Mitochondrial dysfunction and neurodegenerative disease

The disruption of mitochondrial function is known to be linked to neurodegenerative diseases. Find out how microplate readers advance research into mitochondrial dysfunction and different neurodegenerative diseases.

Dr Barry Whyte Dr Barry Whyte (10)

The role of mitochondria

Mitochondria are organelles enclosed by a double membrane that play a central role in energy production. These powerhouses of the cell generate most of the energy needed to drive essential biological reactions and processes. However, when mitochondria fail to function properly different neurodegenerative diseases can take hold. The disruption of mitochondrial function is a known contributor to neurodegenerative diseases like Parkinson’s and Alzheimer’s disease, although the precise details remain to be worked out.

In this blog, we look at the relationship between mitochondrial dysfunction and neurodegenerative disease. We also discuss how microplate readers can be used in neuroscience research to reveal the impact mitochondrial dysfunction has on health. 

The causes and consequences of mitochondrial dysfunction

Mitochondria play a fundamental role in cell metabolism: they generate most of the cell’s supply of adenosine triphosphate (ATP), the energy currency of the cell. They carry out aerobic respiration, a process that involves the breakdown of glucose and other fuel molecules to produce ATP through a series of interconnected reactions, including the citric acid cycle and the mitochondrial electron transport chain.
Fig. 1: The mitochondrion and its electron transport system.Many factors can contribute to mitochondrial dysfunction including genetic mutations, aging, environmental factors, nutritional deficiencies, and metabolic disorders. The consequences for the cell can be dramatic mainly due to a reduction in the amount of ATP produced and an increase in the levels of reactive oxygen species. Increased levels of reactive oxygen species can damage the molecular fabric of the cell including lipids, proteins, and DNA.1 Excessive production of reactive oxygen species can lead to oxidative stress which is associated with inflammation and neurodegenerative disease. In addition, insufficient levels of ATP directly affect the function of tissues and essential organs like the brain. Other effects include impaired cellular respiration, altered cell signaling, apoptosis, and impaired calcium homeostasis.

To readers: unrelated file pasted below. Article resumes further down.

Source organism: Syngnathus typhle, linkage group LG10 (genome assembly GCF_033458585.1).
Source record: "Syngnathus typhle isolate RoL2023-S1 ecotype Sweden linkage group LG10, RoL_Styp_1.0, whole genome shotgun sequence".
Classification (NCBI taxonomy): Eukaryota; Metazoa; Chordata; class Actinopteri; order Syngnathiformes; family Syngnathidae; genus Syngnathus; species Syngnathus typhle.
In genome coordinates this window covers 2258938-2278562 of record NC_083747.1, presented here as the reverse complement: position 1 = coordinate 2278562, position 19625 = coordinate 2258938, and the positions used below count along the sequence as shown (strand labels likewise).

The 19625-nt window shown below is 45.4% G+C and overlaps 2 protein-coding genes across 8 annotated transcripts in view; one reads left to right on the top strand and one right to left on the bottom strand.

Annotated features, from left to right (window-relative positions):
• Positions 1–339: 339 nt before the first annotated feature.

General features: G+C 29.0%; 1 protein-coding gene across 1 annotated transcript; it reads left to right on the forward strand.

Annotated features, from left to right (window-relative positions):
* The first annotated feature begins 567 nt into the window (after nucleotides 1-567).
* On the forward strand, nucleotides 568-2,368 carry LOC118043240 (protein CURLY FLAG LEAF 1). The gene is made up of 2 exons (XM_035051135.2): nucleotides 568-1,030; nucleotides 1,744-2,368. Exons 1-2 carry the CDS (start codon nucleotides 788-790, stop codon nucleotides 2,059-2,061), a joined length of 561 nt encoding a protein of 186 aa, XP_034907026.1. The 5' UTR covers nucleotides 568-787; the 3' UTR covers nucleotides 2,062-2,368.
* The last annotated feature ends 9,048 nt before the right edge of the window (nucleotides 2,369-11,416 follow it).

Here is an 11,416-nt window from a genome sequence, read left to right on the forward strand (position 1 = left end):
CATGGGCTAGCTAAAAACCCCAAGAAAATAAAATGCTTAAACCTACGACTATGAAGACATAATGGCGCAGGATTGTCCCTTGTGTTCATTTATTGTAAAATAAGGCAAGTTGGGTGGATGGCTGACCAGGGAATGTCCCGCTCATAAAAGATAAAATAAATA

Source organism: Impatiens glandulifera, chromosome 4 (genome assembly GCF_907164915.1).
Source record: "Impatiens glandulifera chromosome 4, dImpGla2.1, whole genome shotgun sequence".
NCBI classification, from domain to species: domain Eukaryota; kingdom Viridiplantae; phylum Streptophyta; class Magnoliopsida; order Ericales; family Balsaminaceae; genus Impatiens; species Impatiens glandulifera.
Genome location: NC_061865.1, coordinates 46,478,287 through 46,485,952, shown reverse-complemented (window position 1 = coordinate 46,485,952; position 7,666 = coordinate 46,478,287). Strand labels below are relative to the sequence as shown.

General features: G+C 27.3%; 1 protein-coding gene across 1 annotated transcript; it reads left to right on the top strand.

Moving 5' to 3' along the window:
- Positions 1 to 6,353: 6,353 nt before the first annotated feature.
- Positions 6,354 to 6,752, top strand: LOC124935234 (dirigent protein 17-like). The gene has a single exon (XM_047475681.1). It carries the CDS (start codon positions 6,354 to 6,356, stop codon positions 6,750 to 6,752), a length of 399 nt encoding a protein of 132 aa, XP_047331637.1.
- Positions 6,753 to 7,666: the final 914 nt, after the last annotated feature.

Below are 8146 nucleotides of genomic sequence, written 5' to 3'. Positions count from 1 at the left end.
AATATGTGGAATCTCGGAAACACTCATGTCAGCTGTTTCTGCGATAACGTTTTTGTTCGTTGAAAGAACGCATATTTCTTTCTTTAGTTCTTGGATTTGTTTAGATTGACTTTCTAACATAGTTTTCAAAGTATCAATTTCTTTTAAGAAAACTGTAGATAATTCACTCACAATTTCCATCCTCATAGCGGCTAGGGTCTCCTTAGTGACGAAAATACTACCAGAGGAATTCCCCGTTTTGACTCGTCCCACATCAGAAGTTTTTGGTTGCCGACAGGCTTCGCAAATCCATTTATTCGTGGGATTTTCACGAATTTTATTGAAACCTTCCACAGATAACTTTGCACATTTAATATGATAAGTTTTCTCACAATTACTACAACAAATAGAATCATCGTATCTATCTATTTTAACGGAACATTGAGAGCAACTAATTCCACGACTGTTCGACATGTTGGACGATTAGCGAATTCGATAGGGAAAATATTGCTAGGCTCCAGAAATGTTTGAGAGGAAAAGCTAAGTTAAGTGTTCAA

Mitochondrial dysfunction in specific neurodegenerative diseases

Alzheimer’s disease

Several lines of evidence suggest the involvement of mitochondrial dysfunction in Alzheimer’s disease. In addition to less ATP production and higher levels of reactive oxygen species, mitochondria in the brains of individuals with Alzheimer’s disease show mitochondrial abnormalities that include altered shape, decreased density, and impaired respiration.

Evidence also points to multiple genes being linked to mitochondrial dysfunction in Alzheimer’s disease. They include mutations in the genes encoding for amyloid precursor protein as well as presenilin 1 and presenilin 2, two transmembrane proteins that constitute the catalytic subunit of gamma-secretase, the so-called “proteosome of the membrane”. In addition, mutations in mitochondrial DNA have been associated with an increased risk of the disease.

Reduced energy production may contribute to neuronal dysfunction and synaptic loss.

In this context, studies using positron emission tomography have indicated decreased use of glucose and impaired oxidative metabolism in the brains of patients with Alzheimer’s disease.2

Altered mitochondrial dynamics, including excessive fission and fusion of mitochondria, also contribute to mitochondrial dysfunction in Alzheimer’s disease. This can impair processes like mitochondrial transport and the clearance of proteins leading to bioenergetic deficits and neuronal dysfunction.


Parkinson’s disease

In Parkinson’s disease, a strong link between mitochondrial dysfunction and disease-associated genes has been documented. Loss of function of the Parkin gene (PARK2) leads to impaired mitophagy (destruction of mitochondria by the cell’s homeostatic machinery) which produces a buildup of damaged mitochondria. Mutations in the PINK1 gene (also known as PARK6) are associated with early onset Parkinson’s disease. When mitochondria become depolarized or damaged, the PINK1-encoded protein, which is a ubiquitin kinase, accumulates on the outer membrane. PINK1 acts as a sensor of mitochondrial health and works in coordination with Parkin to maintain mitochondrial quality and function.3